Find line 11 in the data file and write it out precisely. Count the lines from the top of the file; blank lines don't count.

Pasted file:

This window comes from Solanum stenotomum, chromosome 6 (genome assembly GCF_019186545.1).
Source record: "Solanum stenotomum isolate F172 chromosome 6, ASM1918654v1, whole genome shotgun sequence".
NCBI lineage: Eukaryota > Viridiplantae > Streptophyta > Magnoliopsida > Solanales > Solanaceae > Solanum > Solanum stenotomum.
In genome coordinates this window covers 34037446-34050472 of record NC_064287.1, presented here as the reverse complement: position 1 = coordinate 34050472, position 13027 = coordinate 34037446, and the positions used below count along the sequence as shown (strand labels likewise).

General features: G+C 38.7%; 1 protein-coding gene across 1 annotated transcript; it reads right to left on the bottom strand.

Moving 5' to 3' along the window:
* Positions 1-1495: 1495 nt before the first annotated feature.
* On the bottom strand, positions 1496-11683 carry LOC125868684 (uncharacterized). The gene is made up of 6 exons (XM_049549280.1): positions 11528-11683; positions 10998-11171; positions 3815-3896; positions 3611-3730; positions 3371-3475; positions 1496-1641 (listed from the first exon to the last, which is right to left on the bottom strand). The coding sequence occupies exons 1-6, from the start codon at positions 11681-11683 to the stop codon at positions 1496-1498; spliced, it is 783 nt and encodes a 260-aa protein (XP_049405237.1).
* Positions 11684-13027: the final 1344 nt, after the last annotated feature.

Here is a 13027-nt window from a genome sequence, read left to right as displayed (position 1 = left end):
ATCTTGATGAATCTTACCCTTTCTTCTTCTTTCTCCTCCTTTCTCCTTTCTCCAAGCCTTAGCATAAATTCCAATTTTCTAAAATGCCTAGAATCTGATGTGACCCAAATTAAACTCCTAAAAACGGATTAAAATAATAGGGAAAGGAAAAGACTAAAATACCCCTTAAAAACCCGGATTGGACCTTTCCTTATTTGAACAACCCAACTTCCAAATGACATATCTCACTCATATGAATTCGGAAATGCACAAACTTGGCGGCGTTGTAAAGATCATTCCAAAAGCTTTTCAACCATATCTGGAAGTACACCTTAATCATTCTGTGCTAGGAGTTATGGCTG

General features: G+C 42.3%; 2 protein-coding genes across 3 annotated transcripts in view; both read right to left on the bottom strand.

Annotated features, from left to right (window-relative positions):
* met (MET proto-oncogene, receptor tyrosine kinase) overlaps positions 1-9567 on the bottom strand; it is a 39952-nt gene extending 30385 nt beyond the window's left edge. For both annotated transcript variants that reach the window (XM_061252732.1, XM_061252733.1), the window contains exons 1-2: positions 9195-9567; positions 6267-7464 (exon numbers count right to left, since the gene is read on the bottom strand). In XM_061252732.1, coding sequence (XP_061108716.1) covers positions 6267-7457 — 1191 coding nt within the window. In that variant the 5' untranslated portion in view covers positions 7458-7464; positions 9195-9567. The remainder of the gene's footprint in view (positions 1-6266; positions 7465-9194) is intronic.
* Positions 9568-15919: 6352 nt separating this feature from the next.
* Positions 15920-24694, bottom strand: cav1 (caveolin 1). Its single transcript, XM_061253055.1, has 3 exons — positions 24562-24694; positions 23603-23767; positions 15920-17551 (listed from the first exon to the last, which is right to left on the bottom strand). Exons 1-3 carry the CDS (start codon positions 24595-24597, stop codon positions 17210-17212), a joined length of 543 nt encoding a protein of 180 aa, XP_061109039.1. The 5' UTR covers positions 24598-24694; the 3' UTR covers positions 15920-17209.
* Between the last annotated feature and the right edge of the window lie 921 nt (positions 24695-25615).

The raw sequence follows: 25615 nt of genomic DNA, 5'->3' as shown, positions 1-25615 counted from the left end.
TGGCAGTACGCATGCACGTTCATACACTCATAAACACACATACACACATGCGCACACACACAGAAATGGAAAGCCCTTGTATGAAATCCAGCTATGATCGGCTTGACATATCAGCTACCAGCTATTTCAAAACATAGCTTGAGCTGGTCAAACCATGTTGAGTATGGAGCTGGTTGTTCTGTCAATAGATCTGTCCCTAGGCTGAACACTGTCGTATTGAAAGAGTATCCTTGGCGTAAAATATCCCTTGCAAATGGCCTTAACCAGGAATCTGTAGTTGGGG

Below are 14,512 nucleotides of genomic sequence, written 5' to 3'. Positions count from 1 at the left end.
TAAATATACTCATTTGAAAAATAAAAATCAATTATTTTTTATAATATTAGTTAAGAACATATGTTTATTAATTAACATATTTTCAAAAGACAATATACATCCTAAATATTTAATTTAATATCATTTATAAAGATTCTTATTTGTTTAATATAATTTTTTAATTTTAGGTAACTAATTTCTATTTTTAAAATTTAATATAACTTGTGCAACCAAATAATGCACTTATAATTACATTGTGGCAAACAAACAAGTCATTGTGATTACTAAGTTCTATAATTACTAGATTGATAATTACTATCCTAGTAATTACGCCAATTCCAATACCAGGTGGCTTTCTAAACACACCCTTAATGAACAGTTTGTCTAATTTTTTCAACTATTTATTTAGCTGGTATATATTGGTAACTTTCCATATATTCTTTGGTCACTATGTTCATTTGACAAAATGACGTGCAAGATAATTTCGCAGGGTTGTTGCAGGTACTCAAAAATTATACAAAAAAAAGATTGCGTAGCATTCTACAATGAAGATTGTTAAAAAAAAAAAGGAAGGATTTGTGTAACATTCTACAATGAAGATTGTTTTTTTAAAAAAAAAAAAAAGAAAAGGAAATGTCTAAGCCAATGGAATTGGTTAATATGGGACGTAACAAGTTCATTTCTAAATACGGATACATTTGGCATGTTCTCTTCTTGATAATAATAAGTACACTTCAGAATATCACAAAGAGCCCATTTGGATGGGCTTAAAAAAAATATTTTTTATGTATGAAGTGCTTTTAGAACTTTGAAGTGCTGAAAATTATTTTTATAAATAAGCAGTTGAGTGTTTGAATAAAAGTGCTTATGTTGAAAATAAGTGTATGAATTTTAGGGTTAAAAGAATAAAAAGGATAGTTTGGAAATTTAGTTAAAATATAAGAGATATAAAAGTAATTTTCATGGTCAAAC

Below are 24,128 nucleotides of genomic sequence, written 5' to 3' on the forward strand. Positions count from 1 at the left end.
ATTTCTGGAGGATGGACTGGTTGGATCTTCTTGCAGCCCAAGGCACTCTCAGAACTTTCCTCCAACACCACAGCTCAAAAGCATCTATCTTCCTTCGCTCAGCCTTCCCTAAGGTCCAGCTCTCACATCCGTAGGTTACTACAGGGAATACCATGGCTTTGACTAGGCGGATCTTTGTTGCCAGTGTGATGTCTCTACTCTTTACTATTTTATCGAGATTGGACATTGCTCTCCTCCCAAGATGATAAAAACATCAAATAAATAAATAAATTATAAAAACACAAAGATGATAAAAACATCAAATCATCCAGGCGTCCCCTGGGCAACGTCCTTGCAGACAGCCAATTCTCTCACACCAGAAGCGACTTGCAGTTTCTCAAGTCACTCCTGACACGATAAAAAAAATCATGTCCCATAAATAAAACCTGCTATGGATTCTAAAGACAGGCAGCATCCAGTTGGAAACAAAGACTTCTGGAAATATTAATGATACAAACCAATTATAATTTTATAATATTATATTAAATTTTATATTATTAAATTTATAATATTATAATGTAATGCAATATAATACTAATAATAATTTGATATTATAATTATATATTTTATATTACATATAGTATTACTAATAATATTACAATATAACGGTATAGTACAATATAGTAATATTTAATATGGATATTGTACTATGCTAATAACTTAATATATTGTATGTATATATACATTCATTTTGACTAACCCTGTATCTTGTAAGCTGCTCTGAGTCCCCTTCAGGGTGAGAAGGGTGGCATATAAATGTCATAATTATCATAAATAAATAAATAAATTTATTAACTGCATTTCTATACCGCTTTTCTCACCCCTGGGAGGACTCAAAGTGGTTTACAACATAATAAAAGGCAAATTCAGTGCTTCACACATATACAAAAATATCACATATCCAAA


ATCTTGATGAATCTTACCCTTTCTTCTTCTTTCTCCTCCTTTCTCCTTTCTCCAAGCCTTAGCATAAATTCCAATTTTCTAAAATGCCTAGAATCTGATGTGACCCAAATTAAACTCCTAAAAACGGATTAAAATAATAGGGAAAGGAAAAGACTAAAATACCCCTTAAAAACCCGGATTGGACCTTTCCTTATTTGAACAACCCAACTTCCAAATGACATATCTCACTCATATGAATTCGGAAATGCACAAACTTGGCGGCGTTGTAAAGATCATTCCAAAAGCTTTTCAACCATATCTGGAAGTACACCTTAATCATTCTGTGCTAGGAGTTATGGCTG